“What about his companions? Mr. Diggle and Felicity Smoak.”
“They’re yours to do as you wish.”
* * *
Down in the sewers, Blood arrived to find his mirakuru soldiers ready and waiting. Taking his mask from its case, he held it in his hands, staring deep into the skull’s sightless eyes. He paused before putting it on, reflecting on the cusp before waging war on the city. He would do so to honor the brothers he had lost. He would do so to fulfill his promise to Father Trigon.
He would save this city.
His resolve fortified, his strength summoned, he fastened the mask for what he hoped would be the last time. After tonight, after the siege, he would be able to affect change in broad daylight as mayor, not from the shadows as Brother Blood.
He turned to address his soldiers.
“Tonight we forge history,” he said. “Tonight we rise up as one, and take back this city. Because Starling doesn’t belong to the rich, the powerful, the corrupt. Not anymore. Starting tonight, it belongs to us.”
The group of men all roared in approval, their orange and black masks menacing in the low light of the sewer. Blood visualized the terror they were about to inflict on the controlling elite. Finally, they would feel what he had felt on the day the Glades shook.
“We will lead this city out of the darkness, and each one of you will help me. Because you are not just men. You are the most powerful weapons this world has ever seen, and when you fight together, brother to brother, nothing will stop us.”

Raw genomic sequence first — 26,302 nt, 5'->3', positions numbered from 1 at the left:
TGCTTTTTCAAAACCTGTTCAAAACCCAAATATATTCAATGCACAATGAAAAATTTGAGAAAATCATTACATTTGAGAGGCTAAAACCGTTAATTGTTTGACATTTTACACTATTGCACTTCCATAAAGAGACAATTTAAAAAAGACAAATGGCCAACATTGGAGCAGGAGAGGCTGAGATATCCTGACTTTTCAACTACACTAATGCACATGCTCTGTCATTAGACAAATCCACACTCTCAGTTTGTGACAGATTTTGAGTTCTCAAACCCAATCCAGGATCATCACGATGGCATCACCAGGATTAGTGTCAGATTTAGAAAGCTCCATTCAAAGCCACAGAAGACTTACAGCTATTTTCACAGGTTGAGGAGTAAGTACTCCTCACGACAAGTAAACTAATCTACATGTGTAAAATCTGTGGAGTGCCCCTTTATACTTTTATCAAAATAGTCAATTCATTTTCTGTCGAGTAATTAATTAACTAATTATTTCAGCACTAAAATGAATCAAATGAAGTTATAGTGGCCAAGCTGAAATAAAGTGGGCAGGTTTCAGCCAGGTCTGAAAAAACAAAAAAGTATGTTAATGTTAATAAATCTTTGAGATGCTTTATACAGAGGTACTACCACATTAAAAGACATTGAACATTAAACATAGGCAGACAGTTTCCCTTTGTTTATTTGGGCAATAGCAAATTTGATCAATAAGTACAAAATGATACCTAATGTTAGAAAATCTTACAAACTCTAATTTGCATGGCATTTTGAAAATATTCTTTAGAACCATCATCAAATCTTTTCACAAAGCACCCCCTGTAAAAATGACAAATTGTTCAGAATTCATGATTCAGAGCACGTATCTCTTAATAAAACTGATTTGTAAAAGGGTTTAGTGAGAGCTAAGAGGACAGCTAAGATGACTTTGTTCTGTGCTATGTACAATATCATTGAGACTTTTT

The men roared again, their sheer physicality making their numbers seem twice as many. Then, with a wave of his arm, Blood unleashed them upon the city.
* * *
As Blood rallied the troops below, Isabel patrolled the streets above. Per Slade’s instruction, she focused her search on the areas of greatest vulnerability—structural points where careful, targeted detonations would drop the streets to the sewers below, pancaking their army.
Sure enough, she found Diggle attaching explosives to one of the support pillars. He was so intently focused on the task, he didn’t realize she was there. The din of traffic blocked out any sound she might make.
Launching herself silently, she kicked him to the ground. He grunted loudly and landed on his back, which pleased her. She wanted him to see her face, and know who it was that sliced his throat.
“You killed me,” she said, unsheathing her dual swords. “Let me return the favor.”